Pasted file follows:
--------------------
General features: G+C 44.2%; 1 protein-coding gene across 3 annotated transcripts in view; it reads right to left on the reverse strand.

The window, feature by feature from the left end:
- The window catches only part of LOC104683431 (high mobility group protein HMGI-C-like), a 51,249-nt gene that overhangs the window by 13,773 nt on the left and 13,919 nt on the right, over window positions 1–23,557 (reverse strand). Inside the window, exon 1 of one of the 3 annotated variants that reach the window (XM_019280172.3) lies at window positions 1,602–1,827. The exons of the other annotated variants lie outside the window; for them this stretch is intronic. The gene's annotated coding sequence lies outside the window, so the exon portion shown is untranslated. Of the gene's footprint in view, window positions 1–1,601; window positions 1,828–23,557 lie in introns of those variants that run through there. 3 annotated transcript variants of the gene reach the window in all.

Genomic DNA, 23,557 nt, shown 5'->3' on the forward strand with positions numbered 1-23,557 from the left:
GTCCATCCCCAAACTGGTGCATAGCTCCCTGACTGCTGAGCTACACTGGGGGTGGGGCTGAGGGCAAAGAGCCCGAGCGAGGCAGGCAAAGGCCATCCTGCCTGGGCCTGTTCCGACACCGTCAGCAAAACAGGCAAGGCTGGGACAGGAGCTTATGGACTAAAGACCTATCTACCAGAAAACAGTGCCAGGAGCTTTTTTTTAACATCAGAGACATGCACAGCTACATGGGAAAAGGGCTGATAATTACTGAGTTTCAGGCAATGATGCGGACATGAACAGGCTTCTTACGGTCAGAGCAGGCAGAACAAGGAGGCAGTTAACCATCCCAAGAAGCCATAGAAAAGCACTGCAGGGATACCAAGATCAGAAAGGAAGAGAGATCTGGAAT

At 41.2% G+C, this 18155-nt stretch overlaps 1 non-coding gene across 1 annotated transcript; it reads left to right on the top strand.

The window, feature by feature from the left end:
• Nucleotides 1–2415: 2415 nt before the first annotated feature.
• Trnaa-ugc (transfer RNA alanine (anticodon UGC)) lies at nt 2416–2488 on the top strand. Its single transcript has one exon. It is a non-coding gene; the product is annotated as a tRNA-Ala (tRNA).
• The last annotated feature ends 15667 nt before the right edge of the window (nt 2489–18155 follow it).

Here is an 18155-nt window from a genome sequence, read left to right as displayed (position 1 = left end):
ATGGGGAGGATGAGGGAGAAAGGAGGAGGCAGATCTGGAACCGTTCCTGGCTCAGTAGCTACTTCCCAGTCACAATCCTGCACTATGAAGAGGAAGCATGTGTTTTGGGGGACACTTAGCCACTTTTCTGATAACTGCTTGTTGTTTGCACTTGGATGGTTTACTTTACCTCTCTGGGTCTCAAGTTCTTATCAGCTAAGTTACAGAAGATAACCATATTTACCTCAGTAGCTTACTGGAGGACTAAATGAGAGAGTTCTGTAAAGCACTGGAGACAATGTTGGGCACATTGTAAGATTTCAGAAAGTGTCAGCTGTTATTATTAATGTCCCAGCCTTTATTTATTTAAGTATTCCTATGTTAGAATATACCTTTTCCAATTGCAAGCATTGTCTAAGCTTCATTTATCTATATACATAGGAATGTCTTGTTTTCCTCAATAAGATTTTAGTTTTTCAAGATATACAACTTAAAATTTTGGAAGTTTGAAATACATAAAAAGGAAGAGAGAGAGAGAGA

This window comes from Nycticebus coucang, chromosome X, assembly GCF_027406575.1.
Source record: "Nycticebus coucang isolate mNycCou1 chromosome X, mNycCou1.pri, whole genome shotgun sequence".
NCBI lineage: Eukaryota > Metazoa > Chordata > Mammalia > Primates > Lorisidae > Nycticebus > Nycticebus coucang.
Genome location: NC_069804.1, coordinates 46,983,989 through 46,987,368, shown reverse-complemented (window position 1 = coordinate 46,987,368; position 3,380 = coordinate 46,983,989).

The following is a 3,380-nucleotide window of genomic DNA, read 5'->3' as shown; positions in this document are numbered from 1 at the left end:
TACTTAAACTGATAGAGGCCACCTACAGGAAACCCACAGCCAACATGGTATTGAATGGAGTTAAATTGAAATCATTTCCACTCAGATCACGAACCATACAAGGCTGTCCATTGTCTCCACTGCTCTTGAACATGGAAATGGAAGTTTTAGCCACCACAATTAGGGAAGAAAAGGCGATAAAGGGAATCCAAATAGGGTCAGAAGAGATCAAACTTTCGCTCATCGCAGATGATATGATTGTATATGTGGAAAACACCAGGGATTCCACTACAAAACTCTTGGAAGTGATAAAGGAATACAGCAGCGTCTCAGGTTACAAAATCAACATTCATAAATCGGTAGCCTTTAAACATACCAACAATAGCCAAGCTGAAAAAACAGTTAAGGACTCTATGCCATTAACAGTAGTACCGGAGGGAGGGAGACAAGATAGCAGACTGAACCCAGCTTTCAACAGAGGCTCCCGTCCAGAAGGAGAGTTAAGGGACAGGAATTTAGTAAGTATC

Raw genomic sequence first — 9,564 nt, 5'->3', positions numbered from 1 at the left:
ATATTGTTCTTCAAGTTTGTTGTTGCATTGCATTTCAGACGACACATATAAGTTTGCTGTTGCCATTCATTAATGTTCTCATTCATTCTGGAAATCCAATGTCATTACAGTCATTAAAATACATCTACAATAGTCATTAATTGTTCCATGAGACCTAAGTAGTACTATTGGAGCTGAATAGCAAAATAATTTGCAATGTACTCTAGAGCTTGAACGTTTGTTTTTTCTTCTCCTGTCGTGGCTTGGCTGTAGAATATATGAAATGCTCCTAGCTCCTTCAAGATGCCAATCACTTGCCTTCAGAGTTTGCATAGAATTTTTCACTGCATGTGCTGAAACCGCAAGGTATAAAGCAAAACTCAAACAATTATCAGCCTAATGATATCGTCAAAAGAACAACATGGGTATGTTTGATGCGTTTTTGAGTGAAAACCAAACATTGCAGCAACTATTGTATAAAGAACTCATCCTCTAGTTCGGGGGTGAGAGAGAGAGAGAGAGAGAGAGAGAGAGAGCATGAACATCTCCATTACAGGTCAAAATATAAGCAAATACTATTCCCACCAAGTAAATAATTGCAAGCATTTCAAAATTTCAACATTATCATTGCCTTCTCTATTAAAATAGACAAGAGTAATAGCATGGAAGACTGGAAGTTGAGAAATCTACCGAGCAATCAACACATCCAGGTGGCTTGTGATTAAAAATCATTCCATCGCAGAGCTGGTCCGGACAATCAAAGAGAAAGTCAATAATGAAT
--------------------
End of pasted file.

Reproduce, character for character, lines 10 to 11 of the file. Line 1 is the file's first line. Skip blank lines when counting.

• The last annotated feature ends 15667 nt before the right edge of the window (nt 2489–18155 follow it).

Here is an 18155-nt window from a genome sequence, read left to right as displayed (position 1 = left end):